So if you find yourself with a feverish, pained baby, and have reason to suspect the Mal de Ojo, first find yourself some “ruda,” a locally available plant with wide medicinal uses, and some whole black pepper corns. Rub them over the baby in cross patterns all over her body, then throw the pepper corns in a fire. If they explode, the baby has Ojo. If they don’t explode, seek modern medicine. Alternatively, you can use a chicken egg from a neighborhood hen- factory farm eggs won’t work- instead of the pepper corns. After you’ve rubbed it on baby in cross patterns, splatter the egg, and if it’s all yellow, es Ojo!

Mal de Ojo is treated in the same way it’s diagnosed, with the egg or pepper and ruda, rubbed in cross patterns on baby. Do it three times a day for three days, and baby should be well again.

There are various ways of preventing the Evil Eye. Most effective, like abstinence, is to keep the baby in the house. Unfortunately, like abstinence, that tends to be difficult to stick with and not very fun. During outings baby should be equipped with a red bracelet complete with a cross over her inner wrist. Also, a necklace containing a tiny pouch of ruda and pepper is a good idea.

If your baby has a suspect interaction with someone on the street who looks especially strong-blooded, you can prophylactic-ally complete the pepper/egg/ruda procedure right when you get home, and that should prevent the baby from getting sick, if in fact it was going to.

Note: with this information in mind, tourists should be careful with their interactions with babies and young kids in rural areas. Even if you’re not concerned about spreading the Ojo, many of the locals are and negative interactions might occur.

A cave we hiked to outside of Todos Santos. Apparently the locals don't consider this an auspicious place- it was an especially ominous looking cave.

Susto, or fright, is a kind of disorder or illness that occurs after a traumatic or scary incident. It seems to be very similar to what we in the US know as post traumatic stress disorder, or PTSD. Common causes include dog attacks, bus crashes, war or violence related incidents, etc… Symptoms include trouble sleeping, a general decline in physical and mental health, and the inability or difficulty to continue with anything related to the cause of the Susto. One’s health can be so impacted that death can eventually be the result.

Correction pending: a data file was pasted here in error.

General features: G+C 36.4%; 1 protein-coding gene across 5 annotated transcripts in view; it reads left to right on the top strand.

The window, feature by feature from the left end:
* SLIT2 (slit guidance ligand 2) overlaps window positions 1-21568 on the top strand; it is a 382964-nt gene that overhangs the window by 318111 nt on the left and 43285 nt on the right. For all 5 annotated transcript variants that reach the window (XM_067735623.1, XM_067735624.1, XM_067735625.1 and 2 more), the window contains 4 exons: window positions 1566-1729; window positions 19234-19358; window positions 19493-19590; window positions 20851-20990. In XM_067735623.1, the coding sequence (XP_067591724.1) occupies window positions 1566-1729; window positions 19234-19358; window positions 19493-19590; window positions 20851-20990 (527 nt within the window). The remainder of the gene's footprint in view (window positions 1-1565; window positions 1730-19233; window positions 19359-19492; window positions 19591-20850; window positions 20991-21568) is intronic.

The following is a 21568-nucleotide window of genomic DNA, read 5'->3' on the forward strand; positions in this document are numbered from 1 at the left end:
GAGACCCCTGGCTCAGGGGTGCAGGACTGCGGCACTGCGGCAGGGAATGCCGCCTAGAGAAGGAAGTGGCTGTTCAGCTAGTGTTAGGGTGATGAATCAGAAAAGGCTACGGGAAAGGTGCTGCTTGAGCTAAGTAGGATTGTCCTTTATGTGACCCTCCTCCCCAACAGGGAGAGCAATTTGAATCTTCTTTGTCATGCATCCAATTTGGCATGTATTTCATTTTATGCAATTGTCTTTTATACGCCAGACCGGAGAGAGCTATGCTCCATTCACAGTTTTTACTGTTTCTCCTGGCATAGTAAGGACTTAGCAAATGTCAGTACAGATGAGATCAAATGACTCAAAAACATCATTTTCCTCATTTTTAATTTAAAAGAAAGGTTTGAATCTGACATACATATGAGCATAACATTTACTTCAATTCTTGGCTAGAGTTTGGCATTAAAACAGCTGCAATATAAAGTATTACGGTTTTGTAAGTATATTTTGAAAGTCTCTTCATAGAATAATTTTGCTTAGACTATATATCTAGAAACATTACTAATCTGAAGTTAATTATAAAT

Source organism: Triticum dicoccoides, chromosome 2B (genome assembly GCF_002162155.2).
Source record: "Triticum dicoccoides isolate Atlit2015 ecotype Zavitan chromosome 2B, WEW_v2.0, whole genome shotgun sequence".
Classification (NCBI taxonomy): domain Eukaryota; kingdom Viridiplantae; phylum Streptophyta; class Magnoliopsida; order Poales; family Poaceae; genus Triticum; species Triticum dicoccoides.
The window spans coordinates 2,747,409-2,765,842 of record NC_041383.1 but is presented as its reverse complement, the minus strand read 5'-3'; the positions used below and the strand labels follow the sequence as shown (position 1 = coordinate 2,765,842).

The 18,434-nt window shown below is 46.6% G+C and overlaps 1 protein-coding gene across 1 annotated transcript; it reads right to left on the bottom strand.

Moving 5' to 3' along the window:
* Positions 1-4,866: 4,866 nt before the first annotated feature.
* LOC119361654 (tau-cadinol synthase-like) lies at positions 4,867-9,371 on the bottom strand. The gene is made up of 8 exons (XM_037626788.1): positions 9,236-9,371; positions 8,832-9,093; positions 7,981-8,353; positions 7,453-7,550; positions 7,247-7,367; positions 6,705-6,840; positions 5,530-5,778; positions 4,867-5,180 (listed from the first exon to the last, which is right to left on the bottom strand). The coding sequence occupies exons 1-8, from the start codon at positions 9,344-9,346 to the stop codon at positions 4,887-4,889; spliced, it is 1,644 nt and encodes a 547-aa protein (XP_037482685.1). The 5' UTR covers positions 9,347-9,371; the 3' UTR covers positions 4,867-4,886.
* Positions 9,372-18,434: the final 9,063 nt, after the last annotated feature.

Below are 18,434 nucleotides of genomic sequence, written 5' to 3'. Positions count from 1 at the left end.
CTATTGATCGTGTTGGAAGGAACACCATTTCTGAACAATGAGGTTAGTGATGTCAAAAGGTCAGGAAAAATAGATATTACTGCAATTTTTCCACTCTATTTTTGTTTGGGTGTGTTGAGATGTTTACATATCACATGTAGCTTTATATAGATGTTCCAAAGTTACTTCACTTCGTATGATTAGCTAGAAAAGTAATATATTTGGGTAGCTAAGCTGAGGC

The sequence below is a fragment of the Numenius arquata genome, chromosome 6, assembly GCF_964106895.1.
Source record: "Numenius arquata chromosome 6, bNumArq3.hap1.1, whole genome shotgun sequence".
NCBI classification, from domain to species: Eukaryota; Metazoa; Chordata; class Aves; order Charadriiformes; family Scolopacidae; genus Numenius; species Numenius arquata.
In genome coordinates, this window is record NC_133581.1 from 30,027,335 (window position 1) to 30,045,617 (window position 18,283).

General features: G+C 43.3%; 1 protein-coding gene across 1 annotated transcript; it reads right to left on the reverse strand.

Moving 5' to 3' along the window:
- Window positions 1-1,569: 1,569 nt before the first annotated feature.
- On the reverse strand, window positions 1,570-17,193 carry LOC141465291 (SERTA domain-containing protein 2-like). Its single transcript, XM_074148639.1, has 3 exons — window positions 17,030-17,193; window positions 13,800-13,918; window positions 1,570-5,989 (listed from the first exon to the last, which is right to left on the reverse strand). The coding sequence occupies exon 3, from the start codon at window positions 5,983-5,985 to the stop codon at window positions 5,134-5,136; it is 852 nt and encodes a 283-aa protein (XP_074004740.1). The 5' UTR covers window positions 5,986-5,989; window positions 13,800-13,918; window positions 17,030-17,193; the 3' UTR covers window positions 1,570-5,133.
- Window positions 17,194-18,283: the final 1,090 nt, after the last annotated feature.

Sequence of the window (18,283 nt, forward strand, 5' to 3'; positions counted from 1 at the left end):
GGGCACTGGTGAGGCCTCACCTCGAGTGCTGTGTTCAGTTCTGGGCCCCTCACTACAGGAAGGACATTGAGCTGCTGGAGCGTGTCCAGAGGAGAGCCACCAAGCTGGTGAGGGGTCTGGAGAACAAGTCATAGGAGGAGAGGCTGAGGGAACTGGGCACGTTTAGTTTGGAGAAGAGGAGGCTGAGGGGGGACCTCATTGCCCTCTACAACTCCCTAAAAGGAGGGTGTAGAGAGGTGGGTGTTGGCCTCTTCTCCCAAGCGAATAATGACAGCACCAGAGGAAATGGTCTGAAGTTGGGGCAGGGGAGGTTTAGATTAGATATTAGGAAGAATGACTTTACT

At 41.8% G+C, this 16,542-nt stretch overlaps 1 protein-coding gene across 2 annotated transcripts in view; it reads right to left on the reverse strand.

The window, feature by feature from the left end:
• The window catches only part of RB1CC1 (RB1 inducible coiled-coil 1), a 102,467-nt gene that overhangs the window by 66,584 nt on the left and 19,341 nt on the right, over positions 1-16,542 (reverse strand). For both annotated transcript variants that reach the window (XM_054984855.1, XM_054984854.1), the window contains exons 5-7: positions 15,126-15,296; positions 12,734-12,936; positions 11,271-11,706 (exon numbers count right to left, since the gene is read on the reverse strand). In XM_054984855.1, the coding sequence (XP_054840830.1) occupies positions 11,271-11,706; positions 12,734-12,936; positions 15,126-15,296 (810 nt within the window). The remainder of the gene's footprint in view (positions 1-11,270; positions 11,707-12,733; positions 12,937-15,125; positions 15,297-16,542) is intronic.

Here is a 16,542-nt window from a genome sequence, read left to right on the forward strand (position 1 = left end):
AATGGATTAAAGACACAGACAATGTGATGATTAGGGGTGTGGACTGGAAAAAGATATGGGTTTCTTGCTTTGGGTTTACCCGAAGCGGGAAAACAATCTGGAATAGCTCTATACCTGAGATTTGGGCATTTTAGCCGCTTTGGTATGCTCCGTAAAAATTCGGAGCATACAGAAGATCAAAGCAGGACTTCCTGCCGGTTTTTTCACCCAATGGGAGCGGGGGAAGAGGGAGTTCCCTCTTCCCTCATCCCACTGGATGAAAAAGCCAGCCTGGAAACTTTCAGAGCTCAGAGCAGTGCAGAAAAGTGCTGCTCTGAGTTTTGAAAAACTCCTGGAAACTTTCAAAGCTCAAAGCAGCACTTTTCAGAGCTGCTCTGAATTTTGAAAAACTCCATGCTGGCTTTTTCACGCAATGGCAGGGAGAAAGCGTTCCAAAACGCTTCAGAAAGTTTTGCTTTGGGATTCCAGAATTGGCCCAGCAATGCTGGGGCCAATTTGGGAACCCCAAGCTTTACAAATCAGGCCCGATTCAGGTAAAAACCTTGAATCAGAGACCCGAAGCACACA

Treatment is conducted by curanderos, who can use a variety of medicinal plants, often ruda. Drink the special herb teas prepared for you (note that some curanderos will sometimes also put modern medicine of some sort in the teas, for good measure); you’ll begin to sweat. Flowers, it doesn’t matter what kind, will be rubbed over your body in cross patterns. Set the flowers aside.

Wash your face and hands thoroughly in a large bowl of water, then put the flowers from earlier in the bowl. Put the bowl under your bed and sleep there for three nights. During this process you should stay in your house for three to four days, covering up as much as possible. Do not expose yourself to cold air under any circumstances.

After seven nights, the patient should bring the bowl of water and flowers to a river and dump out the contents of the bowl. If no river is available, a creek, pond, or even a decent sized puddle will do. The treatment is complete; the symptoms should be completely gone.

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6 responses to “Creencias

  1. Your grandfather said his grandmother told him the same thing about only drinking something hot when you had a stomach ache. (I think she was German ;>))….Usually there is some kernel of truth in all these ‘old wives tales’ (as we call them)…f’rinstance, even I can see the wisdom in keeping babies away from strangers and in the house when they’re sick.